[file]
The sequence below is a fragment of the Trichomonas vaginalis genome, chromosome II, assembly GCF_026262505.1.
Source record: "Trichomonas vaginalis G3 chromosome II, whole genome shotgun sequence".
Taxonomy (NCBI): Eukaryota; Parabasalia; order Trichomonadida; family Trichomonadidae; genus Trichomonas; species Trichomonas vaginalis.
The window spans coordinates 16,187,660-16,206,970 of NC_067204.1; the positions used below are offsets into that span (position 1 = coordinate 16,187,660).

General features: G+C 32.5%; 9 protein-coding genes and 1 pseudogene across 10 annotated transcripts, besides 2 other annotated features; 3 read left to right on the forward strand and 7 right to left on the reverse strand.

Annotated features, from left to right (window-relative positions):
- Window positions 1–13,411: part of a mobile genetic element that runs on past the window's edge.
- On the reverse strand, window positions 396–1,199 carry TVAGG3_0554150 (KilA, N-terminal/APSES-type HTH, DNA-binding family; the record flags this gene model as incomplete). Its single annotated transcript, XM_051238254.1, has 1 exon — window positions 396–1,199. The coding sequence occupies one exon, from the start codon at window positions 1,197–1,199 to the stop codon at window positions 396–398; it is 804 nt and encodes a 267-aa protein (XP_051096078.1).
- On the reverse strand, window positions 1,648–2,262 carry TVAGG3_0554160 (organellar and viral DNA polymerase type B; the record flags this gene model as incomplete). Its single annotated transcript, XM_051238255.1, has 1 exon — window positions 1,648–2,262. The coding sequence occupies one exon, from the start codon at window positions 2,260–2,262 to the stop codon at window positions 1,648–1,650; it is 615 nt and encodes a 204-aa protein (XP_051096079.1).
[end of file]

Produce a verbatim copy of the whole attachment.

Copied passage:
The sequence below is a fragment of the Trichomonas vaginalis genome, chromosome II, assembly GCF_026262505.1.
Source record: "Trichomonas vaginalis G3 chromosome II, whole genome shotgun sequence".
Taxonomy (NCBI): Eukaryota; Parabasalia; order Trichomonadida; family Trichomonadidae; genus Trichomonas; species Trichomonas vaginalis.
The window spans coordinates 16,187,660-16,206,970 of NC_067204.1; the positions used below are offsets into that span (position 1 = coordinate 16,187,660).

General features: G+C 32.5%; 9 protein-coding genes and 1 pseudogene across 10 annotated transcripts, besides 2 other annotated features; 3 read left to right on the forward strand and 7 right to left on the reverse strand.

Annotated features, from left to right (window-relative positions):
- Window positions 1–13,411: part of a mobile genetic element that runs on past the window's edge.
- On the reverse strand, window positions 396–1,199 carry TVAGG3_0554150 (KilA, N-terminal/APSES-type HTH, DNA-binding family; the record flags this gene model as incomplete). Its single annotated transcript, XM_051238254.1, has 1 exon — window positions 396–1,199. The coding sequence occupies one exon, from the start codon at window positions 1,197–1,199 to the stop codon at window positions 396–398; it is 804 nt and encodes a 267-aa protein (XP_051096078.1).
- On the reverse strand, window positions 1,648–2,262 carry TVAGG3_0554160 (organellar and viral DNA polymerase type B; the record flags this gene model as incomplete). Its single annotated transcript, XM_051238255.1, has 1 exon — window positions 1,648–2,262. The coding sequence occupies one exon, from the start codon at window positions 2,260–2,262 to the stop codon at window positions 1,648–1,650; it is 615 nt and encodes a 204-aa protein (XP_051096079.1).